I wish her luck. Her determination is admirable. But as I say goodbye to her and Will, I know which of their two jobs I would rather have. “I’m not done with teaching yet, I want to keep trying,” she says. “I don’t know why, I must be crazy.”


"Superhead" turns around failing group of British schools, raising exam grades -- so the government is closing them down

It takes a very special head to make a British government school work well. There are not many such. And, again, discipline is the key

A zero-tolerance approach to bad behaviour has helped to transform GCSE results at three failing schools taken over by a superhead, The Times has found. Hillcrest, The Grove and Filsham Valley, all in Hastings, East Sussex, had among the worst results in the country this time last year. But today’s results show that they have made a dramatic turnaround. At The Grove, 80 per cent of pupils achieved five GCSEs at A* to C in any subject, compared with 42 per cent last year. At Hillcrest, the same measure increased from 23 per cent to 76 per cent, while at Filsham Valley it rose from 49 per cent to 64 per cent.

The improvement is all the more dramatic given that one of the schools, Hillcrest, was operating under Ofsted’s “special measures” last year — indicating that it was failing to offer acceptable levels of education.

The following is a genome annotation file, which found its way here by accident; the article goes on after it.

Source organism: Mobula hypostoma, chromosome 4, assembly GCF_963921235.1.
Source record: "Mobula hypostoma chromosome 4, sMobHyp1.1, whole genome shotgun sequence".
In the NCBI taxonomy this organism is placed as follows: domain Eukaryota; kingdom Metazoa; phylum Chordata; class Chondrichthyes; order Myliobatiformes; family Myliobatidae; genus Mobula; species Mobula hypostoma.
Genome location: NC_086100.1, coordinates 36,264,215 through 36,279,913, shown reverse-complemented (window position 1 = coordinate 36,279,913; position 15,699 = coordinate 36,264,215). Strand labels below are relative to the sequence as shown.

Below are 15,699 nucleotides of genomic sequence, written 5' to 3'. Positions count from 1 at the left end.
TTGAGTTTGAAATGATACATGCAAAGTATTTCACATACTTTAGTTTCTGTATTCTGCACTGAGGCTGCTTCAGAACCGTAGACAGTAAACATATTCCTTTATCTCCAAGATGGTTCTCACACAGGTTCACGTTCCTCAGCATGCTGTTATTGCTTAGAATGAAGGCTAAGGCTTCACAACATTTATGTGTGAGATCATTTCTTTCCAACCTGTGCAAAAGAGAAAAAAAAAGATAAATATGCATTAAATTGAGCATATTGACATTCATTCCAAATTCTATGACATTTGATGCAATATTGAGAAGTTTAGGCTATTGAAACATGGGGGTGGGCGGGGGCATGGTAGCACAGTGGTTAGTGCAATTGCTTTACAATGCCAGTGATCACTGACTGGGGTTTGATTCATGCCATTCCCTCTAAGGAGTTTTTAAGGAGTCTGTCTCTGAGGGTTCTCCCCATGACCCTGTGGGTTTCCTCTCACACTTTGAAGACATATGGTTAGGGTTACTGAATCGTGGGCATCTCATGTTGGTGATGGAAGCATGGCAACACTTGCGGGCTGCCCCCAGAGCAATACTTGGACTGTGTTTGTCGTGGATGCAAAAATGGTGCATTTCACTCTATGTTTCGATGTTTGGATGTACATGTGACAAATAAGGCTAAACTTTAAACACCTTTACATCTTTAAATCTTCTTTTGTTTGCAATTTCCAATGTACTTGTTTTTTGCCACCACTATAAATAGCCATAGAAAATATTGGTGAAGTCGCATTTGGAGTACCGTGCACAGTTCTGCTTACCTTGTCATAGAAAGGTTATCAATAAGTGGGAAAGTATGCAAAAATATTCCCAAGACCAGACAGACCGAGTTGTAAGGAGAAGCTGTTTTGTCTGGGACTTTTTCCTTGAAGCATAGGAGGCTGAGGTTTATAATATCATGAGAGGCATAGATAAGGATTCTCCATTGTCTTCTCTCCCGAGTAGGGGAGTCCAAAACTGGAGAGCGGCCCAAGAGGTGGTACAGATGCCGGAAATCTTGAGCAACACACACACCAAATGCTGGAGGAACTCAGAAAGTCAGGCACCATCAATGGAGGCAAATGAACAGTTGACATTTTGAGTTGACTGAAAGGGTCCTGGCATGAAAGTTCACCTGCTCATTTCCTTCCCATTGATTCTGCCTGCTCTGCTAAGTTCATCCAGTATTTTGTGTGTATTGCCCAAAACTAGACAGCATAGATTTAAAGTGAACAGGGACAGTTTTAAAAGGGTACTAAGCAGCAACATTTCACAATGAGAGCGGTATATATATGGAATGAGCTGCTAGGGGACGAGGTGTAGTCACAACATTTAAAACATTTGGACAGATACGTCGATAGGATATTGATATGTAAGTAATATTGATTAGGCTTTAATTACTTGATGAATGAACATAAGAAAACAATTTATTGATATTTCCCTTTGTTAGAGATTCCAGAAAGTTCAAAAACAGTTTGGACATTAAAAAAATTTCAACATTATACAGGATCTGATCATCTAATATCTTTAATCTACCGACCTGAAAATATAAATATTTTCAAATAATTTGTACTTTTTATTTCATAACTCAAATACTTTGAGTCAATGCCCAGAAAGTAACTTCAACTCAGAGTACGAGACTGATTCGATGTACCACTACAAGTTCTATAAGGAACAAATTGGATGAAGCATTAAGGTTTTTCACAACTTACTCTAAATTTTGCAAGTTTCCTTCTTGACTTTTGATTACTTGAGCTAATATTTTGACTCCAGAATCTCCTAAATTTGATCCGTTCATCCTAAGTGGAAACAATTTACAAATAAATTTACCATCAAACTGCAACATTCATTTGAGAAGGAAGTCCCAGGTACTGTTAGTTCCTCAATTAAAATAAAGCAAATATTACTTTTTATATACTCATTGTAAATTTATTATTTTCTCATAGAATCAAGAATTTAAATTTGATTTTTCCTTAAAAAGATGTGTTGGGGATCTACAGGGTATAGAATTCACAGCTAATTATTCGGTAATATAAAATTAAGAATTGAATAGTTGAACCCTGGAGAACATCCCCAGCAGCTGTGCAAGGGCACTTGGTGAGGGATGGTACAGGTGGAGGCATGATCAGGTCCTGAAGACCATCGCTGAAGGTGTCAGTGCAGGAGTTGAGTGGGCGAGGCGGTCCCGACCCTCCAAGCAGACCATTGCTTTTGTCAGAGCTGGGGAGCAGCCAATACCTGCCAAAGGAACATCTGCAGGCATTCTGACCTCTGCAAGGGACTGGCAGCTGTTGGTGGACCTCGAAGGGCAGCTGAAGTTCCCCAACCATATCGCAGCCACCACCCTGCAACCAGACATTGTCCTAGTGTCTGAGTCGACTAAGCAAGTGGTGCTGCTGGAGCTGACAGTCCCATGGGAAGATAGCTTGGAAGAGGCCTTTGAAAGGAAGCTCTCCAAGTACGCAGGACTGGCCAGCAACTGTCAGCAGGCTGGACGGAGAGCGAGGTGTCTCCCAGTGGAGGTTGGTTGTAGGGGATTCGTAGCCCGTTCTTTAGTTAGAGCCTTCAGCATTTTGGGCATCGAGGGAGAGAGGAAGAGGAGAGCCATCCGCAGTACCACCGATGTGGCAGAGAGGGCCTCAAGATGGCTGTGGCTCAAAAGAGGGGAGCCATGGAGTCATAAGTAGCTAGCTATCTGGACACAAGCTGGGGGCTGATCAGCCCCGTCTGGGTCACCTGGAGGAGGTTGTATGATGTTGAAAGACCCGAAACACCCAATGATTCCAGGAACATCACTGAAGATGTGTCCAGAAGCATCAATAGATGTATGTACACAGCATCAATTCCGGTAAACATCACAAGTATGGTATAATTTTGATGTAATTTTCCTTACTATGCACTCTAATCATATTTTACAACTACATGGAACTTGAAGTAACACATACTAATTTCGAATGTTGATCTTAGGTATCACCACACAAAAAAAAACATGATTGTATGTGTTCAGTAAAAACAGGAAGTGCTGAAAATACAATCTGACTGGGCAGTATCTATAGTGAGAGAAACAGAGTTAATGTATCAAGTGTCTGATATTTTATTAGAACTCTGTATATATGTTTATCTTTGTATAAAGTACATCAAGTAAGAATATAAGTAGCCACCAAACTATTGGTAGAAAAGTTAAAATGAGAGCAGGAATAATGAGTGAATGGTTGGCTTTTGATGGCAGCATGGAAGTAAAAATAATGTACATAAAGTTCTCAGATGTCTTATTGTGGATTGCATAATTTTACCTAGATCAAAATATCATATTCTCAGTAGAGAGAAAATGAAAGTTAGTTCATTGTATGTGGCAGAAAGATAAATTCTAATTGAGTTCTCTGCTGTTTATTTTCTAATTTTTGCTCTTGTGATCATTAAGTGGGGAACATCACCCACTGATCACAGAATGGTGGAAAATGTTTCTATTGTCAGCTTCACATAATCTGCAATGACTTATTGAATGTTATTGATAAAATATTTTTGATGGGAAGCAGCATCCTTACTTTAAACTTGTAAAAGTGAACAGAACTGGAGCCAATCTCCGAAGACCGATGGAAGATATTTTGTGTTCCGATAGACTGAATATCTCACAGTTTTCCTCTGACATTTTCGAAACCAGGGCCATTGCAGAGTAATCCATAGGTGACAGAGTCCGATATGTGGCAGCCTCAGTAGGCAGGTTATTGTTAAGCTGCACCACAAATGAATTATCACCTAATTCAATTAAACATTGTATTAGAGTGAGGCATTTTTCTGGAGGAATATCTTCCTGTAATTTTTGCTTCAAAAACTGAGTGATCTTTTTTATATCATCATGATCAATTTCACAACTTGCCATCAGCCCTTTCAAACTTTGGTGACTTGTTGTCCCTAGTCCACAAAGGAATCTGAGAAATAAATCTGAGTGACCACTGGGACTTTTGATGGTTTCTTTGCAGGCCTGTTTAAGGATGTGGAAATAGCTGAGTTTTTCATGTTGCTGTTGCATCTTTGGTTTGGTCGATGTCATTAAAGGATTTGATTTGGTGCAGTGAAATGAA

The dramatic improvement is attributed to Sir Dexter Hutt. He turned around Ninestiles, a failing school in Birmingham, and is now chief executive of Ninestiles Plus, a school improvement company. The three Hastings schools have been working together in a federation for the past year, overseen by Sir Dexter. He began by appointing directors to improve maths, English, science and ICT. These led teaching in the subjects in all three schools. The schools also introduced a strict and consistent code governing behaviour at the schools.

Sir Dexter said that the key to improvement was focusing on details: “The behaviour system has made a huge difference in every school we have worked with." He said that it sets clear boundaries for student behaviour: “It is consistent and fair. It is also a strict system, and it works. The results is a better working atmosphere in the classroom. Teachers are able to spend more time on teaching and less time is wasted dealing with poor behaviour during the hour-long lessons. Its purpose is to create a platform to improve teaching and learning.”